Going a step further, there are three simple but powerful strategies for unleashing the empathic potential that is latent in our neural circuitry.

Make a habit of "radical listening"

"What is essential,' wrote Marshall Rosenberg, psychologist and founder of Non-Violent Communication, "is our ability to be present to what's really going on within – to the unique feelings and needs a person is experiencing at that very moment."

Listening out for people's feelings and needs – whether it is a friend who has just been diagnosed with breast cancer or a spouse who is upset at you for working late yet again – gives them a sense of being understood.

Let people have their say, hold back from interrupting and even reflect back what they've told you so they knew you were really listening. There's a term for doing this – "radical listening".

Radical listening can have an extraordinary impact on resolving conflict situations. Rosenberg points out that in employer-employee disputes, if both sides literally repeat what the other side just said before speaking themselves, conflict resolution is reached 50% faster.

Look for the human behind everything

A second step is to deepen empathic concern for others by developing an awareness of all those individuals hidden behind the surface of our daily lives, on whom we may depend in some way. A Buddhist-inspired approach to this is to spend a whole day becoming mindful of every person connected to your routine actions.

So when you have your morning coffee, think about the people who picked the coffee beans. As you button your shirt, consider the labour behind the label by asking yourself: "Who sewed on these buttons? Where in the world are they? What are their lives like?"

Then continue throughout the day, bringing this curiosity to who is driving the train, vacuuming the office floor or stacking the supermarket shelves. It is precisely such mindful awareness that can spark empathic action on the behalf of others, whether it's buying Fairtrade coffee or becoming friends with the office cleaner.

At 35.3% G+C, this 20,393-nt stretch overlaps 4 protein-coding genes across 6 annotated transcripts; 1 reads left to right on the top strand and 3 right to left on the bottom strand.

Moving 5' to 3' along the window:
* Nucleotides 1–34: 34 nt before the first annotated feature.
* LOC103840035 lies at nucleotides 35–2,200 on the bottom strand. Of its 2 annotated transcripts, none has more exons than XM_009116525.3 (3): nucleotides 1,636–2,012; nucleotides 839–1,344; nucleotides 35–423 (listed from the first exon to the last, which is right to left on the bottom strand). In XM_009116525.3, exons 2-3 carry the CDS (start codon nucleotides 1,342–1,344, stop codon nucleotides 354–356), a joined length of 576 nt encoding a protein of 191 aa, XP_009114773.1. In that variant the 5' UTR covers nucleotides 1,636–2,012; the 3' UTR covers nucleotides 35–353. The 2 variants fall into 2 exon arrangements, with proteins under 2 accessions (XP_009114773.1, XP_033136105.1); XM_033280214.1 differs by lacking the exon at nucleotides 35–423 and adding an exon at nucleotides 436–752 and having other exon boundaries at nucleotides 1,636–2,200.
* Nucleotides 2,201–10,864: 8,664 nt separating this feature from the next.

Bertolt Brecht wrote a wonderful poem about this called A Worker Reads History, which begins: "Who built the seven gates of Thebes? / The books are filled with the names of kings / Was it the kings who hauled the craggy blocks of stone?"

Become curious about strangers

I used to regularly walk past a homeless man around the corner from where I live in Oxford and take virtually no notice of him. One day I stopped to speak to him.

It turned out his name was Alan Human and he had a degree in Philosophy, Politics and Economics from the University of Oxford. We subsequently developed a friendship based on our mutual interest in Aristotle's ethics and pepperoni pizza.

This encounter taught me that having conversations with strangers opens up our empathic minds. We can not only meet fascinating people but also challenge the assumptions and prejudices that we have about others based on their appearance, accents or backgrounds.

It's about recovering the curiosity everyone had as children, but which society is so good at beating out of us. Get beyond superficial talk but beware interrogating people. Respect the advice of oral historian Studs Terkel – who always spoke to people on the bus on his daily commute: "Don't be an examiner, be the interested inquirer."

These are the kinds of conversations you will find happening at the world's first Empathy Museum, which is launching in the UK in late 2015 and will then be travelling to Australia and other countries.